(23) Isaiah 50:2//2 Nephi 7:2: The KJV reads "I make the rivers a wilderness: their fish stinketh, because _there _is no water, and dieth for thirst." The BM has "I make their rivers a wilderness, and their fish to stink, because the waters are dried up, and they dieth [sic] because of thirst." 1QIsaa and the LXX are said to provide support for the originality and antiquity of the BM reading.178 This, however, is another instance where the versions are only superficially parallel. The Qumran biblical text and translation read, respectively: 'çym nhrwt mdbr tyb$ dgtm m'yn mym wtmwt b&m' "I make the rivers a wilderness; their fish dry up, because there is no water, and die from thirst"; kai theso potamous eremous kai kseranthesontai hoi ichthues auton apo tou me enai hudor kai apothanountai en dipsei "and I will make rivers a wilderness; and their fish will dry up because there is no water, and they will die from thirst." These texts read essentially the same as the MT, except they have or presuppose tyb$ "dry up" for tb'$ "to stink."179 They do not represent a textual tradition significantly distinct from the MT in this particular verse. The verb "dry up" in these versions is not in the same clause as the BM's verb "dry up."180 Indeed, an argument that the BM text is original and led to the two different readings in the MT on the one hand and the 1QIsaa and LXX on the other,181 or that the BM brings together the two alternative readings secondarily,182 requires a highly complex, and hence highly speculative, process of textual alteration, with movements of elements between clauses (see  the cautions at example 1).

The BM reading clearly evolves from the KJV. Part 4, above, determined that the use of the verb "make" and the preposition "because" (first occurrence) reflect a development on the basis of English polysemy. Furthermore, the BM variant arises in large part by a reaction to the italicized words "_there _is." The term "dry up" comes from the influence of the phrase three lines before it which says "I dry up the sea." There are several cases where changes at the italics reiterate an idea present in the lines or verses just before.183 The only variant in the verse that is susceptible to interpretation as a manifestation of antiquity is "their rivers" instead of "the rivers." The pronoun "their" in Hebrew is written with a suffixed -m; since the next word begins with m- (mdbr "wilderness") it could have dropped out because of the similarity. This is not enough, however, to prove antiquity. The pronoun "their" could have as easily arisen in English from assimilation to  or influence from the following phrase "their fish."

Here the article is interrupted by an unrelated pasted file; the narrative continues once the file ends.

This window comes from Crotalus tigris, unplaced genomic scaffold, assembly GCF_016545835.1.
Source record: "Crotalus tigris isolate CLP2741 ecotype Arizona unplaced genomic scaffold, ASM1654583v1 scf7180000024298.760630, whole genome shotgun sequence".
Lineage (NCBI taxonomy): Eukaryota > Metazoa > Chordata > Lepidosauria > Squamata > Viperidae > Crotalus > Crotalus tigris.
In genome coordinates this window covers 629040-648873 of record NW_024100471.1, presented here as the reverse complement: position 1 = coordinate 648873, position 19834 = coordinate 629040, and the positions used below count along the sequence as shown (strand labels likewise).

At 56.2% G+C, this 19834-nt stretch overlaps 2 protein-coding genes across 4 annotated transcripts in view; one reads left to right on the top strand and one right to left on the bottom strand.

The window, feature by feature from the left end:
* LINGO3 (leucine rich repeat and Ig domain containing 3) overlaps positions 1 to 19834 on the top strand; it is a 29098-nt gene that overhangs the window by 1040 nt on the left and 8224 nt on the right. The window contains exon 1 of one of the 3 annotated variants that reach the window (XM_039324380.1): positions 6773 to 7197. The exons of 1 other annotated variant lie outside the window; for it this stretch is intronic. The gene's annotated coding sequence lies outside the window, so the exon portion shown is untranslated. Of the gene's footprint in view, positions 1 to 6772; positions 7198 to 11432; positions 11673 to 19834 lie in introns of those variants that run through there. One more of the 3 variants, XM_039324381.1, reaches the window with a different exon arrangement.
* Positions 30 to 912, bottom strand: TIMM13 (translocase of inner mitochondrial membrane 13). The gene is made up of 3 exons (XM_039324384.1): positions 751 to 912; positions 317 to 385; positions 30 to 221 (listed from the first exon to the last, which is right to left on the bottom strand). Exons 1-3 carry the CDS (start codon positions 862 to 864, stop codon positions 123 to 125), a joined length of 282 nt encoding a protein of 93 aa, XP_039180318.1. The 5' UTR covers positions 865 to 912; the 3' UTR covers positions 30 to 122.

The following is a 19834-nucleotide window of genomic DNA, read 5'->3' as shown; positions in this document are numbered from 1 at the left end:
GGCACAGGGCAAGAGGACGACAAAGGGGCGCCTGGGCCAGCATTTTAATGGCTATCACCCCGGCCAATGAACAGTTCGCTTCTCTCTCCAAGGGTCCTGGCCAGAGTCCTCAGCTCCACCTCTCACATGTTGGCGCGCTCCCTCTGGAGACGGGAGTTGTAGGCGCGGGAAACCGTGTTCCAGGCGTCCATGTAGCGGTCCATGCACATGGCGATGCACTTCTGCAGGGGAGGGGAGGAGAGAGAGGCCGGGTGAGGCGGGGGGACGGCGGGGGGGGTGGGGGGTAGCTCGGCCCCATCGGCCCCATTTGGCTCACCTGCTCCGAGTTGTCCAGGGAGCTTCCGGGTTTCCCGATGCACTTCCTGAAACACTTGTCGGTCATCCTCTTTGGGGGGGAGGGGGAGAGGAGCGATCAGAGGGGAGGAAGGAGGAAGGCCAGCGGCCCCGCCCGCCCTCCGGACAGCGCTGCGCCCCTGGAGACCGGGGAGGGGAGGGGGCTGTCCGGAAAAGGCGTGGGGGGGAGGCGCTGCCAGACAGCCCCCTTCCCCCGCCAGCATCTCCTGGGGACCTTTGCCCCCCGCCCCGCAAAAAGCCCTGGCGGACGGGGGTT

(24) Isaiah 51:9//2 Nephi 8:9: The first part of the verse in the KJV reads "Awake, awake, put on strength, O arm of the Lord; awake, as in the ancient days, in the generations of old." The BM lacks the phrase "in the generations of old." Tvedtnes claims, though I cannot confirm, that some Hebrew manuscripts lack the term dörôt "generations" thus giving some support for the BM reading.184 If this is true, it is still a case of an imperfect match between the manuscripts and the BM, since the Hebrew manuscripts would presumably still have côlämîm "of old."185

(25) Isaiah 51:15 // 2 Nephi 8:15: The KJV and MT read "his name" while the BM reads "my name." Tvedtnes finds support for the antiquity of the BM reading in the LXX which reads "my name."186 But contextual smoothing of the KJV may account for the variant (see example 6, above). Verses 15-16 have God speaking in the first person. The third person formulation of the phrase "the Lord of hosts is his name" appears awkward. Hence a revision to "my name" seems in order. The neighboring italicized word "_is" may have offered some impetus for this change. The Greek translation may have construed an original third person pronoun as first person for similar contextual reasons.